A few days ago, I cooked up the perfect idea for a Thanksgiving Day post: “Happy Thanksgiving,” the post’s headline would read. “I’m miserable.” Maybe I would put an ironic exclamation point after “Happy Thanksgiving” or “I’m miserable,” but the sentiment would remain sincere. I hadn’t slept for a few days. I was in a mood.
The post would detail how I had taken a break from social media late last week through this past Monday, and how, when I returned, I was greeted by the following stories:
• The $2 million release of a domestic terrorist accused of—and, in some circles, celebrated for—murdering two protestors in Kenosha
• Traitorous, pathetic politicians continuing to smirk and undermine even the most basic precautions to keep COVID-19 under control in Wisconsin
Did I miss anything? The post would go on to list the many, many reasons I was miserable. I was miserable because of all of the above, of course, but I was also miserable because I had recently told my mother I wouldn’t be coming home for Thanksgiving. I was miserable because more Milwaukee businesses were closing up shop amidst a worsening pandemic. I was miserable because I felt I had done a lousy job of covering a momentous and unprecedented year. I was miserable because I was getting old. I was miserable because my mind was continuing to crack. I was miserable because, from my blinkered and darkened viewpoint, there was no end in sight.
But last night, as I sat down to write this sad-bastard post to end all sad-bastard posts, I found I couldn’t do it. Why would anyone want to read something so bleak and self-loathing on a day meant for thanks? Yes, this day may be severely nerfed by the harsh realities of 2020 (or at least it should be), but so what? People were still going to watch the Macy’s parade and eat turkey, right? Why would anyone want to dwell on all this negative garbage? Why would anyone want to write about it?
So yeah, this is a post about a post I didn’t write. (Or maybe I just did?) This morning, as I settle down to watch the Macy’s parade and eat turkey, I’m in less of a mood. All my aforementioned misery pressure points still exist, but they’re currently tempered with something approaching…hope? I don’t know. Maybe I just got a good night’s sleep.
Therefore, in the spirit of looking ahead and not dwelling on past awfulness (less of a Thanksgiving thing and more of a New Year’s thing, but cut me some slack), here are some things I’m hopeful for:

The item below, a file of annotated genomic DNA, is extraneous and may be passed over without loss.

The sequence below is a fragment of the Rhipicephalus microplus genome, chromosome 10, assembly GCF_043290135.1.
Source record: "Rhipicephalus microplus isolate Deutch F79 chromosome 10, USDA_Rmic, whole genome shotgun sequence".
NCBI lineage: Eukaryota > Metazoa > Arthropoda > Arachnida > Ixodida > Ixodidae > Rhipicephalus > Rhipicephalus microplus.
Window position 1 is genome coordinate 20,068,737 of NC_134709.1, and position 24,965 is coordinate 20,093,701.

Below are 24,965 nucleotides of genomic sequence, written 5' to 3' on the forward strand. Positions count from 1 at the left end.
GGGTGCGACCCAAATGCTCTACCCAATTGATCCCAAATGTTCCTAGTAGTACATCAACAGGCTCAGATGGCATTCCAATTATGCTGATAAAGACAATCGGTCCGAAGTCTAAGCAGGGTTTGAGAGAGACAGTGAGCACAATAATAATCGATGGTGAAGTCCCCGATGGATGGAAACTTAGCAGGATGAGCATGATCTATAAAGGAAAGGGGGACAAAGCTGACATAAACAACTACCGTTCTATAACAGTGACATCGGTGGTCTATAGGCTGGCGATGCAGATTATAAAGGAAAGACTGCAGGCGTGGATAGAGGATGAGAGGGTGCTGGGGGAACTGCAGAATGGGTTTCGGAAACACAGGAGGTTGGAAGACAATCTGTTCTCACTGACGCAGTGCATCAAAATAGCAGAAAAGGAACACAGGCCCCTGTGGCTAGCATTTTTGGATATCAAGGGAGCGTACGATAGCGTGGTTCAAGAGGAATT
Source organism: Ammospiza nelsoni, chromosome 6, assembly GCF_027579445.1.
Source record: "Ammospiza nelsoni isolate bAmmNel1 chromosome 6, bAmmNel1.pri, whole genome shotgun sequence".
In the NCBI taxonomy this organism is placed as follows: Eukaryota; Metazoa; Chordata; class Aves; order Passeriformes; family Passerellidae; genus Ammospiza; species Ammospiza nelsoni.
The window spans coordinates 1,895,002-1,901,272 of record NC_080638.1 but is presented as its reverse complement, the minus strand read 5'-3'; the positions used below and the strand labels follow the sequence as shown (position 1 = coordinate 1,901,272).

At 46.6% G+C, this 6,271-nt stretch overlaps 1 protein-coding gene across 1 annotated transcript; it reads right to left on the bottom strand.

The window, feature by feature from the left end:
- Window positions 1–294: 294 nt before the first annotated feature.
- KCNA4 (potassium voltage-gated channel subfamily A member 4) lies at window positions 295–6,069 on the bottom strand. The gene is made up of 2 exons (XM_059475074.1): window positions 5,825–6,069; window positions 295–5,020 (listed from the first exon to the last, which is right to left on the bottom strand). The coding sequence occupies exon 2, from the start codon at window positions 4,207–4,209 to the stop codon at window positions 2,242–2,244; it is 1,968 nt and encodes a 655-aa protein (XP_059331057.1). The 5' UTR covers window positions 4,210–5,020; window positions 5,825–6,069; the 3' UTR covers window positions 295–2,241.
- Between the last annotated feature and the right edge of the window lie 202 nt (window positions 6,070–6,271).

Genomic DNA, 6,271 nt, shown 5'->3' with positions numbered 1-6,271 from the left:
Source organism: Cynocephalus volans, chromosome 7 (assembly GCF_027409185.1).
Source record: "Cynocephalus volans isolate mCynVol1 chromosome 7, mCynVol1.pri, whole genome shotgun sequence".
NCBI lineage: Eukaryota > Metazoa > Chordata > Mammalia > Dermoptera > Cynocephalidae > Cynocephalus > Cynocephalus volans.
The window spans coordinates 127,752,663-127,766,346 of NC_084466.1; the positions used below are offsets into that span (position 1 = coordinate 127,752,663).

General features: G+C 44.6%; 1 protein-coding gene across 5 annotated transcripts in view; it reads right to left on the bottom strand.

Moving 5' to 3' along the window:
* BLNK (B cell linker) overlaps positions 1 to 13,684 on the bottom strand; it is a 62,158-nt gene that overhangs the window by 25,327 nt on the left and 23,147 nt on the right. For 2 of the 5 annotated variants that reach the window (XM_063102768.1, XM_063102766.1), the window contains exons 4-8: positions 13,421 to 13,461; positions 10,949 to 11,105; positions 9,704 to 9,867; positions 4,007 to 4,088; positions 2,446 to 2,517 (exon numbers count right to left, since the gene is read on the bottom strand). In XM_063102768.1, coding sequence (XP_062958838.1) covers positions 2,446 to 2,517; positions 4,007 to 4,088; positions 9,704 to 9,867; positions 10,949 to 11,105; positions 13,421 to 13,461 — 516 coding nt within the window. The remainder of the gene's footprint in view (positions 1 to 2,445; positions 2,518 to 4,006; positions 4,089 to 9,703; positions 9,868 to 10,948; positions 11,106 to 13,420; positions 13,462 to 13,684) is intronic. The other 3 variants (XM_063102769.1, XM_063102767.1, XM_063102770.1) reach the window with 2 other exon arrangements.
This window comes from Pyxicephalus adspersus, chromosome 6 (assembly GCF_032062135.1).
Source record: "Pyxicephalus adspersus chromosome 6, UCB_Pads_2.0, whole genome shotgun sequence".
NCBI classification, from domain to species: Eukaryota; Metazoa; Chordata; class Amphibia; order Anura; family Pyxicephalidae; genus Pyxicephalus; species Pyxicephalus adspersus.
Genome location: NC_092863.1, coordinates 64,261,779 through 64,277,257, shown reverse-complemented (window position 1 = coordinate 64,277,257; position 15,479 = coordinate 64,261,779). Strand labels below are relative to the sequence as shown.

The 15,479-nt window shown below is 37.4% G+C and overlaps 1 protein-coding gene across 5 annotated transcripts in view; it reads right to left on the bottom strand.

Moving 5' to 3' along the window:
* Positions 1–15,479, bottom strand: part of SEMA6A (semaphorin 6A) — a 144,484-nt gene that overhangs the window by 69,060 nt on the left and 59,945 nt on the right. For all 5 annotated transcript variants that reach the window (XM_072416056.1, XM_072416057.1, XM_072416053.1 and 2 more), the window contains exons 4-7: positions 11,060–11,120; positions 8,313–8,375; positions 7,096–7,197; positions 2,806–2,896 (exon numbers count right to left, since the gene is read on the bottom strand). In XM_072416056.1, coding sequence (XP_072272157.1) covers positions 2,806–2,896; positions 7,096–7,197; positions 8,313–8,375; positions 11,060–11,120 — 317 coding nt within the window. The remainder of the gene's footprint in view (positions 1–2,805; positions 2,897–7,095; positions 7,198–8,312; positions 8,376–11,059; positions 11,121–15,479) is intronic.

• I’m hopeful that the end is near for this pandemic. Back in March, a mere seven days into the thing, I wrote a post called “I am not handling this well.” It seems impossibly quaint now. “I am not handling this well,” I wrote. “This past week has been filled with stress, fear, anger, and exhaustion. My brain is fried. My body is in knots. What’s worse, I’m not even sure why.” Eight miserable months later, I know exactly why. Still, I’m hopeful that things will start getting better soon.
• I’m hopeful that Milwaukee businesses will pull through this mess and live to see another day/year. Hell, I’m hopeful that this Milwaukee business will pull through this mess and live to see another day/year. Please support whoever you can, however you can.
• I’m hopeful that this country can begin to heal. I bristle when I hear milquetoast politicians call for “unity” amidst overwhelming hate and mean-spirited contrarian division, but I suppose hope for unity is something most of us can agree on. As for me, I plan to do my part by watching my language on these digital pages, and referring to, say, traitorous and pathetic politicians as “traitorous and pathetic politicians” and not “festering piles of dogsh*t.”
• I’m hopeful that the summer’s deafening cries for racial justice lead to something tangible and good. I am absolutely not in a position to judge the movement’s “success” or “failure,” but I hope it has made an impact. At the very least, it has opened my eyes and ears to pain I had never previously considered. I feel humbled, and for that I am thankful.
• I’m hopeful that I’ll always remember how good I have it, and how I benefit from privilege both checked and unchecked. I am lucky beyond words. I am healthy. I am clothed, fed, and sheltered. I have a loving and supportive family. I have the best business partner a dope like me could ask for. (And don’t get me started on the ad genius who doubles as a chronicler of Gatorade displays.) And speaking of that…
• I’m hopeful that this post finds you well, Milwaukee Record readers. I’m hopeful that you’re getting through this year. I’m hopeful that you’ll thrive next year. Thank you, thank you, thank you for your many years of support. Knowing that even one person reads and connects with something we do—especially something so nakedly personal and potentially humiliating like this—means the world to us. Knowing that thousands read and connect with something we do is a feeling I can’t adequately describe. Thank you.
So that’s it. Enjoy the Macy’s parade and enjoy the turkey. Happy Thanksgiving. Stay safe. Stay hopeful.